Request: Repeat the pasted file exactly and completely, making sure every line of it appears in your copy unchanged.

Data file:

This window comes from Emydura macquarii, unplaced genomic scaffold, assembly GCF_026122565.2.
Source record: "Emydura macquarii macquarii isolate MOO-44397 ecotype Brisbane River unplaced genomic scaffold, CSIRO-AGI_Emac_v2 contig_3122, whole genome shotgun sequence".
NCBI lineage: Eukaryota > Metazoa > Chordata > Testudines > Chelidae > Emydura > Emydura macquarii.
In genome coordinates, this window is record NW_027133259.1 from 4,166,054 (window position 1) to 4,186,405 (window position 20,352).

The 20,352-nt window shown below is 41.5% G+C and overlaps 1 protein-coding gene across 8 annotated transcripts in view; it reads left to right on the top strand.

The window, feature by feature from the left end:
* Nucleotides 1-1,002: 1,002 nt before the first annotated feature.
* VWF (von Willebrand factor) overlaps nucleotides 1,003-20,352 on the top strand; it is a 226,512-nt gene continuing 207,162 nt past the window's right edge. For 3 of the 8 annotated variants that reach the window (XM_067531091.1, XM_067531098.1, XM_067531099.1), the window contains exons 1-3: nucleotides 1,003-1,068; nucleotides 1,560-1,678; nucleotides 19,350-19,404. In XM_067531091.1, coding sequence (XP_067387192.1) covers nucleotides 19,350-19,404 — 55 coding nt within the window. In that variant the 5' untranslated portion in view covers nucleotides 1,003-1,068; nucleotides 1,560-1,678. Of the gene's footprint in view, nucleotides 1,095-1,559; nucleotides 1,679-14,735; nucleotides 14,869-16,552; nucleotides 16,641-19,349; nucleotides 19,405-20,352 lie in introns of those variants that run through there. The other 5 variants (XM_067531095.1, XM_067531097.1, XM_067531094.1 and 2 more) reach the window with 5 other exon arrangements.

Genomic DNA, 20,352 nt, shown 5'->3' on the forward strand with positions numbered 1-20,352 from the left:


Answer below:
This window comes from Emydura macquarii, unplaced genomic scaffold, assembly GCF_026122565.2.
Source record: "Emydura macquarii macquarii isolate MOO-44397 ecotype Brisbane River unplaced genomic scaffold, CSIRO-AGI_Emac_v2 contig_3122, whole genome shotgun sequence".
NCBI lineage: Eukaryota > Metazoa > Chordata > Testudines > Chelidae > Emydura > Emydura macquarii.
In genome coordinates, this window is record NW_027133259.1 from 4,166,054 (window position 1) to 4,186,405 (window position 20,352).

The 20,352-nt window shown below is 41.5% G+C and overlaps 1 protein-coding gene across 8 annotated transcripts in view; it reads left to right on the top strand.

The window, feature by feature from the left end:
* Nucleotides 1-1,002: 1,002 nt before the first annotated feature.
* VWF (von Willebrand factor) overlaps nucleotides 1,003-20,352 on the top strand; it is a 226,512-nt gene continuing 207,162 nt past the window's right edge. For 3 of the 8 annotated variants that reach the window (XM_067531091.1, XM_067531098.1, XM_067531099.1), the window contains exons 1-3: nucleotides 1,003-1,068; nucleotides 1,560-1,678; nucleotides 19,350-19,404. In XM_067531091.1, coding sequence (XP_067387192.1) covers nucleotides 19,350-19,404 — 55 coding nt within the window. In that variant the 5' untranslated portion in view covers nucleotides 1,003-1,068; nucleotides 1,560-1,678. Of the gene's footprint in view, nucleotides 1,095-1,559; nucleotides 1,679-14,735; nucleotides 14,869-16,552; nucleotides 16,641-19,349; nucleotides 19,405-20,352 lie in introns of those variants that run through there. The other 5 variants (XM_067531095.1, XM_067531097.1, XM_067531094.1 and 2 more) reach the window with 5 other exon arrangements.

Genomic DNA, 20,352 nt, shown 5'->3' on the forward strand with positions numbered 1-20,352 from the left: